Residential Property and Capital Gains Tax: Changes Afoot for Non-UK Residents and Multiple Home Owners
Capital Gains Tax has found itself in the spotlight in recent weeks, owing to two significant changes to the CGT and residential property landscape. Firstly, the government has moved to limit the final period exemption that allowed those owning more than one residential property to reduce CGT on second homes. Secondly, looking forward, plans to extend the CGT regime to non-UK residents selling UK residential property appear to be going ahead, and are set to be in force from April 2015. We take a look at these reforms in more detail.
Final Period Exemption: From 3 years to 18 months
If you own a property and it remains your main residence for the entire period of ownership, there will be no CGT payable upon a sale. If you own more than one property, partial CGT relief is available in respect of the periods of time in which the property to be sold was in fact your main residence.
Previously, the final 36 months of ownership before sale were deemed a period of residence, as long as the property had at some time been your main residence. This allowed the individual to move house before selling the property without losing the full benefit of the CGT relief.
Such a relief is inevitably open to exploitation. Under this regime, individuals are able to reduce CGT on second homes by alternating their main residence election. In doing so, they are able to take advantage of the 36-month rule in respect of more than one property.
To reduce the potential for manipulation, the government has moved to halve this period to 18 months. The change is now in effect, and applies to any residential property for which contracts are exchanged on or after 6 April 2014. There are exceptions for disabled individuals and those moving into residential care, who will continue to benefit from a 36-month exemption period.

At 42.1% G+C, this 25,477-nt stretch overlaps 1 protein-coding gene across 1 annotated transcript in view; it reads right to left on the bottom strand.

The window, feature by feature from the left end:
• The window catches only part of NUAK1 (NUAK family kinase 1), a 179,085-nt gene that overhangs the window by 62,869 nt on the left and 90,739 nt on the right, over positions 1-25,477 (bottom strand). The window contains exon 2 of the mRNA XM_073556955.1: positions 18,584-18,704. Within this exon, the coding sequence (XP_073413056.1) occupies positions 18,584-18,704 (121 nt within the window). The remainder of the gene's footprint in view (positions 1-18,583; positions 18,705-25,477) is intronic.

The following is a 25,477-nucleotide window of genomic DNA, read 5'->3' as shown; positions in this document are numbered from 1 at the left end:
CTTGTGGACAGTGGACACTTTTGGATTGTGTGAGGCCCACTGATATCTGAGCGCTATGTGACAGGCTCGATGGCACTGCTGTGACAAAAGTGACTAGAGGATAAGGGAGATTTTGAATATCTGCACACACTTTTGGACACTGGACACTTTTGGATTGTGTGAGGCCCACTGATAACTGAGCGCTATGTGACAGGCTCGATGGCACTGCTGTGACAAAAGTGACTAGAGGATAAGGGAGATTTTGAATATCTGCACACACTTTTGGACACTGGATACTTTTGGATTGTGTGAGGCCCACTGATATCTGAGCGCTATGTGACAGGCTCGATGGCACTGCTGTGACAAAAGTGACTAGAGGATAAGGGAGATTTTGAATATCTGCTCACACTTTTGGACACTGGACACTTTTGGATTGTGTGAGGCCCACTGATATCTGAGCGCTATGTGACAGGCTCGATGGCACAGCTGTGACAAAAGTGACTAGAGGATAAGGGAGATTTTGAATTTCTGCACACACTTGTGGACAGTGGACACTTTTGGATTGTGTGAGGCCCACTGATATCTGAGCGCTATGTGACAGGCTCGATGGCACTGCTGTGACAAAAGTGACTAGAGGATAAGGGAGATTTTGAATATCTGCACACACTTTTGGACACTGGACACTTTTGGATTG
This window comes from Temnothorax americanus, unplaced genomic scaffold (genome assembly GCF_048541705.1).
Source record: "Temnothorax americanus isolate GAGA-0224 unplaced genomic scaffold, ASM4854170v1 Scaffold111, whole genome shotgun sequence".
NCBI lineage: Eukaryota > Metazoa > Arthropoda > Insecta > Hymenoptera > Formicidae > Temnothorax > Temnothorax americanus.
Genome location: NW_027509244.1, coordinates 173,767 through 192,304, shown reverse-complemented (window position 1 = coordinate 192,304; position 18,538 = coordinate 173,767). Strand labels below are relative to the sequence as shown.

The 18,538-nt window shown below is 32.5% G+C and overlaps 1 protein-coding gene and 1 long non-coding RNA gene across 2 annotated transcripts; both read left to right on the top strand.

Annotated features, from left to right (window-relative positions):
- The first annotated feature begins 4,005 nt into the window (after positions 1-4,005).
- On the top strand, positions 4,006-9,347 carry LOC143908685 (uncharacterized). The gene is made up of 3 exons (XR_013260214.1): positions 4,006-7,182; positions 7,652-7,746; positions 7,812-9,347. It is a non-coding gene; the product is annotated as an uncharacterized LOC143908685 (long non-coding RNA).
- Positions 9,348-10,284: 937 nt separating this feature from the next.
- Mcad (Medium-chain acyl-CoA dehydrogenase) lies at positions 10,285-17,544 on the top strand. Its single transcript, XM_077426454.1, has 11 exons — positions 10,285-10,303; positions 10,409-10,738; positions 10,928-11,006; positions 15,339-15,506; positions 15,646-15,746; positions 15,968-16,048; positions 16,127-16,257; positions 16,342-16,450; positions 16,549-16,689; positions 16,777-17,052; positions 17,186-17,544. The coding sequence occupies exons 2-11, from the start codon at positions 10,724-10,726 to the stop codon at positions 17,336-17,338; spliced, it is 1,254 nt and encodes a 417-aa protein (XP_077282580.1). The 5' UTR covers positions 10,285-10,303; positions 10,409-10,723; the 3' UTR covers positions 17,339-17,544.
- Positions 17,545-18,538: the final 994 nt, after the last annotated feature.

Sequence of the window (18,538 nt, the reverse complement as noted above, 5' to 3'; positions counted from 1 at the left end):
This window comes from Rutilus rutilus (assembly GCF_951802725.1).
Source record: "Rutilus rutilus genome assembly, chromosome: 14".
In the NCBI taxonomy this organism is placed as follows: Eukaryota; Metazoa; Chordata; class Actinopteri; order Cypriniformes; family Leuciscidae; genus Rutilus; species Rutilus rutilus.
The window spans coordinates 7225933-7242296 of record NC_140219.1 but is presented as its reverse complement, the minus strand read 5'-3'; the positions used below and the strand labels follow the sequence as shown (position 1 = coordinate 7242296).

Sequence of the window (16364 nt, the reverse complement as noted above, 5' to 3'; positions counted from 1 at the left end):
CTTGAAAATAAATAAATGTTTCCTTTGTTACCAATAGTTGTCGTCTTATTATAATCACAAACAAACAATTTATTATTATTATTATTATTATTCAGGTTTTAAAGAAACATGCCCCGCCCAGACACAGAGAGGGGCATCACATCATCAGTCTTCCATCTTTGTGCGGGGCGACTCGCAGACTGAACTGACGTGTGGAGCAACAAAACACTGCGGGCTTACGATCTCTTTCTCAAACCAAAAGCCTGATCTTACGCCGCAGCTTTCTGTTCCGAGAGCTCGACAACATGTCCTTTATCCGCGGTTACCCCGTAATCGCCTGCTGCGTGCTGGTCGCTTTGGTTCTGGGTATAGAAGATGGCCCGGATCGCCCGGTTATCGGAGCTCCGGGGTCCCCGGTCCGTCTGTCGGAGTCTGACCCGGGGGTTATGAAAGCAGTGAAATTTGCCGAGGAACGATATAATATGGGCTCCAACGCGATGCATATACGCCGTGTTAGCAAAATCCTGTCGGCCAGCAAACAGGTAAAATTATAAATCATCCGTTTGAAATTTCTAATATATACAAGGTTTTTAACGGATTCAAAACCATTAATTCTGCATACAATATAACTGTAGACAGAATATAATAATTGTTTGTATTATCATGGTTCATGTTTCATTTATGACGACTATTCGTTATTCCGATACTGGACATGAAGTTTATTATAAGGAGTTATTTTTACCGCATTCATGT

CGT on Residential Property for Non-UK Residents
In the Chancellor’s Autumn Statement of 2013, it was announced that the government planned to extend CGT to cover the disposal of UK property by non-UK residents. The consultation was released on 28 March 2014.
At the moment, non-UK residents are not liable to pay UK CGT (apart from on business assets). However, as part of the government’s efforts to increase the tax base, it is intended that non-UK residents disposing of UK residential property will be liable for CGT from April 2015. Importantly, it is currently envisaged that the charge will only apply to gains arising from April 2015, and therefore there will be some form of rebasing.
To some surprise, the consultation revealed that some forms of student accommodation will fall within the definition of “residential property”, and non-resident partners of partnerships, some non-UK companies and non-UK resident trustees are expected to be targeted in addition to non-UK individuals. The government currently intends that non-resident individuals will have the benefit of the CGT annual exemption, just as UK residents do presently. The availability of other reliefs to non-residents is as yet unclear.
Overall, the changes already in force and those anticipated will have a considerable impact on some residential property owners. Those affected are encouraged to seek professional advice about their CGT liability in order to maximise efficiency.
This article was written by Ian Bradshaw, Partner, Private Client, with assistance from Trainee Solicitor Alex Barker.
This guide is for general information and interest only and should not be relied upon as providing specific legal advice. If you require any further information about the issues raised in this article please contact the author or call 020 7404 0606.